That’s pretty smart. And she is.

Enayati had a very stressful life. A big New York City attorney, a witness to 9/11, with the fallout depression afterward, then followed by a diagnosis of late-stage cancer, and then a total reevaluation of
her life (there is that cancer gift again)—and a complete remission. But she was left with soooooo many questions. And being a writer/columnist/researcher she went looking at the science of stress and discovered the cultural/business side of the issue du jour for all of us.

What she lays out for us in “Seeking Serenity” is that while we act like, and react like, stress is a real and tangible thing that we have to manage and defeat, stress is actually a cultural construct, a social construct, and sadly—and frighteningly—stress is a marketing construct.

You’ll either laugh or cry when you read Enayati’s revelations on the role Big Tobacco played in creating the concept of stress so they could market their best-known stress-relievers. (Yep, cigarettes) But the damage was bigger than lung cancer—it was also a kind of cultural cancer. Marketers of tobacco, alcohol, certain foods, and now even treatments, had to –in order to sell us their solutions—first sell us on the belief in stress.

Stress is a belief system. Think about that. That’s what Enayati is telling us in her new book: if we believe in stress, and that we are stressed, then we are perfectly pre-set to buy all manner of stress relief and stress remedies.

Of course, she doesn’t leave us hanging there shaking our heads. That would be cruel and just too stressful—so she also gives us The 10 New Rules—that is the subtitle of her book.

This is really a very smart book, and a very new way of looking at stress and personal belief and the simple choices we can make—actually without the huge life changes that we always think we’ll have to make. But which, in fact, stress most of into feeling more stress.

God grant me the serenity—to get smarter about stress and to make some pretty simple choices and changes.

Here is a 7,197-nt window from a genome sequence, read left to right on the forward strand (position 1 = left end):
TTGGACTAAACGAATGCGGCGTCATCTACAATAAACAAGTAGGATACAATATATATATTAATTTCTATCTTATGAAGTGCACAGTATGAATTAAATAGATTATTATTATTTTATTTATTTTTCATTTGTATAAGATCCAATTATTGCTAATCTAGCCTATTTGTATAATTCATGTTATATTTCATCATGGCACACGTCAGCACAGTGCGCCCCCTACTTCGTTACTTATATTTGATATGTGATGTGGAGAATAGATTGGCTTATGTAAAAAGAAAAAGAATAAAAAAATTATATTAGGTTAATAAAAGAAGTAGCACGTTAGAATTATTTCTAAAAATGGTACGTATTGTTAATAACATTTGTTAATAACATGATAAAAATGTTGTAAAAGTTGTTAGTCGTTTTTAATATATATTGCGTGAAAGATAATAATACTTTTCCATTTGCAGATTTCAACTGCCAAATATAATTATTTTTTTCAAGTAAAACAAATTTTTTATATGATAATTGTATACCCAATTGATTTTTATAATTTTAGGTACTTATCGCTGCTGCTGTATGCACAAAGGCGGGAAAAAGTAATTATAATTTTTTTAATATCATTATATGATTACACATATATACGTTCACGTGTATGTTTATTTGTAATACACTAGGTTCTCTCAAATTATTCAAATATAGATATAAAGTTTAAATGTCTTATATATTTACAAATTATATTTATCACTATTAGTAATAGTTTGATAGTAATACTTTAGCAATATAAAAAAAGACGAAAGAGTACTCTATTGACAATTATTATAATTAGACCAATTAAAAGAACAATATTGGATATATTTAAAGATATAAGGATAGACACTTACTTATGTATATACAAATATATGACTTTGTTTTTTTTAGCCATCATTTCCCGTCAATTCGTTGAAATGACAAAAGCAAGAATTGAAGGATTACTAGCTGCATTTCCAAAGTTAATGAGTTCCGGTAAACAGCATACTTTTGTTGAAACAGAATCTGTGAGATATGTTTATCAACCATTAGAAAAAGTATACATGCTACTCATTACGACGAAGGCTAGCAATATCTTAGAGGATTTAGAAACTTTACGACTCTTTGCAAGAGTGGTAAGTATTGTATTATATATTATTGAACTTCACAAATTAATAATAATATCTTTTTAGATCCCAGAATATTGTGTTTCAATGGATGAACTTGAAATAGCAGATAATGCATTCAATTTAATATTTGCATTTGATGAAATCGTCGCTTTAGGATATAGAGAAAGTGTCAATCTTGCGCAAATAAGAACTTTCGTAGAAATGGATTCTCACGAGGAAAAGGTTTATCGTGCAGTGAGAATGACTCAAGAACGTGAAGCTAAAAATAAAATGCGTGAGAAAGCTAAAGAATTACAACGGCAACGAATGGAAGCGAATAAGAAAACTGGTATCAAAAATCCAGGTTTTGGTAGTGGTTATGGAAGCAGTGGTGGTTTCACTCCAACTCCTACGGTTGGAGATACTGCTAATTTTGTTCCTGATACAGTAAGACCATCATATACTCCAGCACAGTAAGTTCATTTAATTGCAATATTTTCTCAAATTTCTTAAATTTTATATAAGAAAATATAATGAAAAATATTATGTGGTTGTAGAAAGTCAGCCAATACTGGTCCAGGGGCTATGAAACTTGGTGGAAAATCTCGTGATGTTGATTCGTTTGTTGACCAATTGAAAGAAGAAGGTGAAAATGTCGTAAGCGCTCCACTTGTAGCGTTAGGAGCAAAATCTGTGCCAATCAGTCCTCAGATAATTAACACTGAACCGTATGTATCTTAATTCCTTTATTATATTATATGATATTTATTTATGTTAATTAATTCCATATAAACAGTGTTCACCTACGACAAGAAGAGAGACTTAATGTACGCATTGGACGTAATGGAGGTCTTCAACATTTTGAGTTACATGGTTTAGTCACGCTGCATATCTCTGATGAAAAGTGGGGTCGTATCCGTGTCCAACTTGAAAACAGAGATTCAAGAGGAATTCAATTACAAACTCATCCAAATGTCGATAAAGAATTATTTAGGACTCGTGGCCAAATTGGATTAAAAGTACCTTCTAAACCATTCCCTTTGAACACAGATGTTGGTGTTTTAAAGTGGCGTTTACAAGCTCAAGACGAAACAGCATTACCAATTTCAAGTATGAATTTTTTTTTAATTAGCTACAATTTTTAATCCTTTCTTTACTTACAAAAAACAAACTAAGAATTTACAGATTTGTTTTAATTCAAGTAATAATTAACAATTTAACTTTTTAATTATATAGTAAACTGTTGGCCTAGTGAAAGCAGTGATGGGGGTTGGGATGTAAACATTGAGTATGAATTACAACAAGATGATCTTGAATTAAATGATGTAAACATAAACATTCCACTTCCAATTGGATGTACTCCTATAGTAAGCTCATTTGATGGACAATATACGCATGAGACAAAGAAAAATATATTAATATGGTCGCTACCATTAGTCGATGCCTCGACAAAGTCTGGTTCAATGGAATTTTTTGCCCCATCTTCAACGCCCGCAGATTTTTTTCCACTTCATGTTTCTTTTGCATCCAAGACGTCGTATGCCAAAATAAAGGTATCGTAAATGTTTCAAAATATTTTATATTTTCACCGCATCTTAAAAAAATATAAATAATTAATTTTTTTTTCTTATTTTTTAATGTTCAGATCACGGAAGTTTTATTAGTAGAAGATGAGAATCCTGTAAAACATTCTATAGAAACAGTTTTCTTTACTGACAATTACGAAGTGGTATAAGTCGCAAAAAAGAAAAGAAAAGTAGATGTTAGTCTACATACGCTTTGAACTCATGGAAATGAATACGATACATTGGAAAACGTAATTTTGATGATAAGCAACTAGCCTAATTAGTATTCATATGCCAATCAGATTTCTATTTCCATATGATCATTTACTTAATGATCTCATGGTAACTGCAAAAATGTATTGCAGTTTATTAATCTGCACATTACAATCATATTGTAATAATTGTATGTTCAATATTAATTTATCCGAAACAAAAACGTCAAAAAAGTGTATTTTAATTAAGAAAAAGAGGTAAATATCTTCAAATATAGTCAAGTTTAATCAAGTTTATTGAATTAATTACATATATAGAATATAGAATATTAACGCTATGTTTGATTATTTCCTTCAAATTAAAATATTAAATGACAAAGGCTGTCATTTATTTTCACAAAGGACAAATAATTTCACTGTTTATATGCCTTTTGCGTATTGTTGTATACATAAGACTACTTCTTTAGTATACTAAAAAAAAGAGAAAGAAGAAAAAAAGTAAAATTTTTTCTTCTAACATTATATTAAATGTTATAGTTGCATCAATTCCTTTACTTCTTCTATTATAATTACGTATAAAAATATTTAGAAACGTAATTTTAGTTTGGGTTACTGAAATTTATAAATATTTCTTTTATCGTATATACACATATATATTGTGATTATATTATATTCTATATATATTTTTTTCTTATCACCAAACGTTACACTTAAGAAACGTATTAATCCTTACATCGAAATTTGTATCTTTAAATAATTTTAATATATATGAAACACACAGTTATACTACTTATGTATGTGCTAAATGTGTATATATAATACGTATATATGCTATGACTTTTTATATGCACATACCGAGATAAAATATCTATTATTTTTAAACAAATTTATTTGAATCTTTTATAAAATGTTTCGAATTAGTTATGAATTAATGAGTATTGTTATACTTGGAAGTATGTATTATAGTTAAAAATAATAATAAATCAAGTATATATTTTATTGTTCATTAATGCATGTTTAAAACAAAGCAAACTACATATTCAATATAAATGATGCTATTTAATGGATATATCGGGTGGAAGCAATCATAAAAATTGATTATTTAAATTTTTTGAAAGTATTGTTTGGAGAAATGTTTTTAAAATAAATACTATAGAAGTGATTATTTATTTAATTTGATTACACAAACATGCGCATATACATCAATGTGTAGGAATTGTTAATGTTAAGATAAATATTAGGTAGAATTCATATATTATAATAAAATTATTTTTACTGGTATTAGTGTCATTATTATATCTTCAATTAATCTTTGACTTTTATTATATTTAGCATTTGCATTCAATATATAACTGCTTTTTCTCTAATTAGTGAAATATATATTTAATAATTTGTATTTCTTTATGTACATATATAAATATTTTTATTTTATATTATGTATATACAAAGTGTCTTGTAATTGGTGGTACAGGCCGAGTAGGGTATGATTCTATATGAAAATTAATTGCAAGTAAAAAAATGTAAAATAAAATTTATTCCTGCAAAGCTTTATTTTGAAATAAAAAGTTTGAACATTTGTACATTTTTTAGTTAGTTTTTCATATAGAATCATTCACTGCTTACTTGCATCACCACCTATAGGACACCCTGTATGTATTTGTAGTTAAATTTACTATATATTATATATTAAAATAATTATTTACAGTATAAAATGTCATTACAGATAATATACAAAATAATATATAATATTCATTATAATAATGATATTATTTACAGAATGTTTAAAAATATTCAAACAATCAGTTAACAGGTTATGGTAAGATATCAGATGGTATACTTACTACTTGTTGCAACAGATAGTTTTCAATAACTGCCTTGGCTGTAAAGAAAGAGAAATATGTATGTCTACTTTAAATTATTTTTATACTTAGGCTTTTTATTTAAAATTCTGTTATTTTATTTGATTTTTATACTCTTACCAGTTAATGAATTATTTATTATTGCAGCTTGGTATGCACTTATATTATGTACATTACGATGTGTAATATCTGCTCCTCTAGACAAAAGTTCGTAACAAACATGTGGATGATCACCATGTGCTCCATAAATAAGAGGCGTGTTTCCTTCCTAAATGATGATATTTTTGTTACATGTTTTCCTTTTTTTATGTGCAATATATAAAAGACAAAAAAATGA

Sunday, March 01, 2015

Getting Up and Dressing Up in Recovery

Writer and poet, Mary Karr, who wrote “The Liar’s Club”—her memoir of growing up in a crazy family, and also “Lit” --my favorite chronology of getting sober—gave me one of my favorite lines about getting dressed. Karr credits her father with this comment as he observed her clothing choices:

“Mary, there’s a fine line between an outfit and a get-up.”

Isn’t that a perfect distinction?

Today I chose to wear a get-up: My pink, vintage Peck & Peck wool coat. (It has little fringes on the four perfectly placed Chanel style pockets). I added a polka dot wool scarf that is color-blocked in pink, green, yellow and red, and I added a rose-colored baseball cap, and my “Obama-Green” gloves, so named because they are the exact gloves that Michelle Obama wore at the first Presidential Inauguration (and which I had been wearing years before her stylist found them at J. Crew. No one wanted that weird green before she wore them with her yellow coat on that freezing day.)

I felt festive and happy—and smiling-- in this colorful get-up as I ran my errands. 

It is long recovery that lets me have this kind of happy, get-up day. There is so much freedom to both care and not care what I look like. And to know that tomorrow I can make another choice and feel peaceful in head-to-toe taupe, or a navy suit and pearls. Dress as me? I am all of them. 

We are told in recovery not to compare our insides to someone else’s outsides, but we also have to learn to align our insides and our own outsides, that is to allow ourselves to enjoy both “get-ups” and outfits as we dress for our wonderful, recovered lives.

There is a chapter on clothing and recovery in, "Out of the Woods--A Guide to Long-term Recovery" published by Central Recovery Press.